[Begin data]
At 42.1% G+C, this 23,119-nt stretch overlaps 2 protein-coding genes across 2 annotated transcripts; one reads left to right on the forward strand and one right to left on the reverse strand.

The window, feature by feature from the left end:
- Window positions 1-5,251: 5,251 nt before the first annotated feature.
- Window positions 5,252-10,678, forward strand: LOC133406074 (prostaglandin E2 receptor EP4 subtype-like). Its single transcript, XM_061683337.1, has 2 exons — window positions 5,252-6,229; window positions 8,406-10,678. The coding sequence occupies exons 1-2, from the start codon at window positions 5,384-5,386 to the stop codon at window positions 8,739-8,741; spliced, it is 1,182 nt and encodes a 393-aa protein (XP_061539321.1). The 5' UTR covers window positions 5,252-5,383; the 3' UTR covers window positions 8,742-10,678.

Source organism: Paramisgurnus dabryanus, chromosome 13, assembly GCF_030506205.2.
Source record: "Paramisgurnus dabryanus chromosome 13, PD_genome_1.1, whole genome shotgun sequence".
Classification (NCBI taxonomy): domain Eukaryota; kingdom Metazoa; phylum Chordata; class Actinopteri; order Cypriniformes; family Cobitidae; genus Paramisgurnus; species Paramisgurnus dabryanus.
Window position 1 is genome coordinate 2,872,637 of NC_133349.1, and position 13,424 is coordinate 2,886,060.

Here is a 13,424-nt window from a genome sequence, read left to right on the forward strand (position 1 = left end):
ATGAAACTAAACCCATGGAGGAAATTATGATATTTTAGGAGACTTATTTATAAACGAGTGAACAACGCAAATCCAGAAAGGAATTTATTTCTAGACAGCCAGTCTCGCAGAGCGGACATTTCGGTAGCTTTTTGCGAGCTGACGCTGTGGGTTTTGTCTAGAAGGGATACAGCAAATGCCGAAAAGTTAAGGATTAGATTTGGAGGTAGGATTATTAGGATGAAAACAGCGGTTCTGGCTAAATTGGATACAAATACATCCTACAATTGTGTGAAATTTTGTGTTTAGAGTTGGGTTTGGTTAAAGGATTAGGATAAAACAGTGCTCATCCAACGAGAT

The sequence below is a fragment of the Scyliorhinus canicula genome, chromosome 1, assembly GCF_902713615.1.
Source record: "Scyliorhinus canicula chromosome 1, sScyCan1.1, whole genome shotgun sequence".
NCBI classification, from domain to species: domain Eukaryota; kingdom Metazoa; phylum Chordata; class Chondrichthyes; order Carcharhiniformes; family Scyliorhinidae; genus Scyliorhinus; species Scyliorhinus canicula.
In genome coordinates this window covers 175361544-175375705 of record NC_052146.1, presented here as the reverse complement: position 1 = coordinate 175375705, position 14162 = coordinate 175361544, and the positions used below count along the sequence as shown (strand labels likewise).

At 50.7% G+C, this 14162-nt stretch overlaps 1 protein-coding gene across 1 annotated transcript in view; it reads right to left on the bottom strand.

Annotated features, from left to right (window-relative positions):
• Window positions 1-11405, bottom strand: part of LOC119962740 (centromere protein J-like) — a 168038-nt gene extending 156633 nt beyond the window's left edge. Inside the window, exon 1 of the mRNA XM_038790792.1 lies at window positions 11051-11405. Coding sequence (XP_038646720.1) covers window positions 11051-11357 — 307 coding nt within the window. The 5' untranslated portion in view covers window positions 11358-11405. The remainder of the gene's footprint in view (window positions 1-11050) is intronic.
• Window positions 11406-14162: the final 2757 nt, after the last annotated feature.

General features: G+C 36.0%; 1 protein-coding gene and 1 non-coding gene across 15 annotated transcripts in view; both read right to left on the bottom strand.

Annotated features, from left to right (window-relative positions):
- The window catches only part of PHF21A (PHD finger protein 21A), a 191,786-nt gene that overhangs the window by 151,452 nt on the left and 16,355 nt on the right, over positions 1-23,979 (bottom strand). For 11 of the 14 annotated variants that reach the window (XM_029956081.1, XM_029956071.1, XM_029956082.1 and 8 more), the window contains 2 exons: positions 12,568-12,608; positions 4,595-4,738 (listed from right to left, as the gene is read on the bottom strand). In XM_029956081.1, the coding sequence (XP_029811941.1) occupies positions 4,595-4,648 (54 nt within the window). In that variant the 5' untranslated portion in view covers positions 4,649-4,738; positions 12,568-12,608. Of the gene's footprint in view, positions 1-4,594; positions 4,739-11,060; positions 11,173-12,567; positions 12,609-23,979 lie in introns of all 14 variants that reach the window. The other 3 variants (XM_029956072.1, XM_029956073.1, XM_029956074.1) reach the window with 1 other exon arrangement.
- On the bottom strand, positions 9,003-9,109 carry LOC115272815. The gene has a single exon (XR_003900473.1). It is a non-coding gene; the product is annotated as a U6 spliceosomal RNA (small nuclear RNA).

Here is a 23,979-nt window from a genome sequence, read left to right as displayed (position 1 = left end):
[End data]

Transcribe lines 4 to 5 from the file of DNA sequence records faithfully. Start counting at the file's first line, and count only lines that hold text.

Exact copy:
- Window positions 5,252-10,678, forward strand: LOC133406074 (prostaglandin E2 receptor EP4 subtype-like). Its single transcript, XM_061683337.1, has 2 exons — window positions 5,252-6,229; window positions 8,406-10,678. The coding sequence occupies exons 1-2, from the start codon at window positions 5,384-5,386 to the stop codon at window positions 8,739-8,741; spliced, it is 1,182 nt and encodes a 393-aa protein (XP_061539321.1). The 5' UTR covers window positions 5,252-5,383; the 3' UTR covers window positions 8,742-10,678.

Source organism: Paramisgurnus dabryanus, chromosome 13, assembly GCF_030506205.2.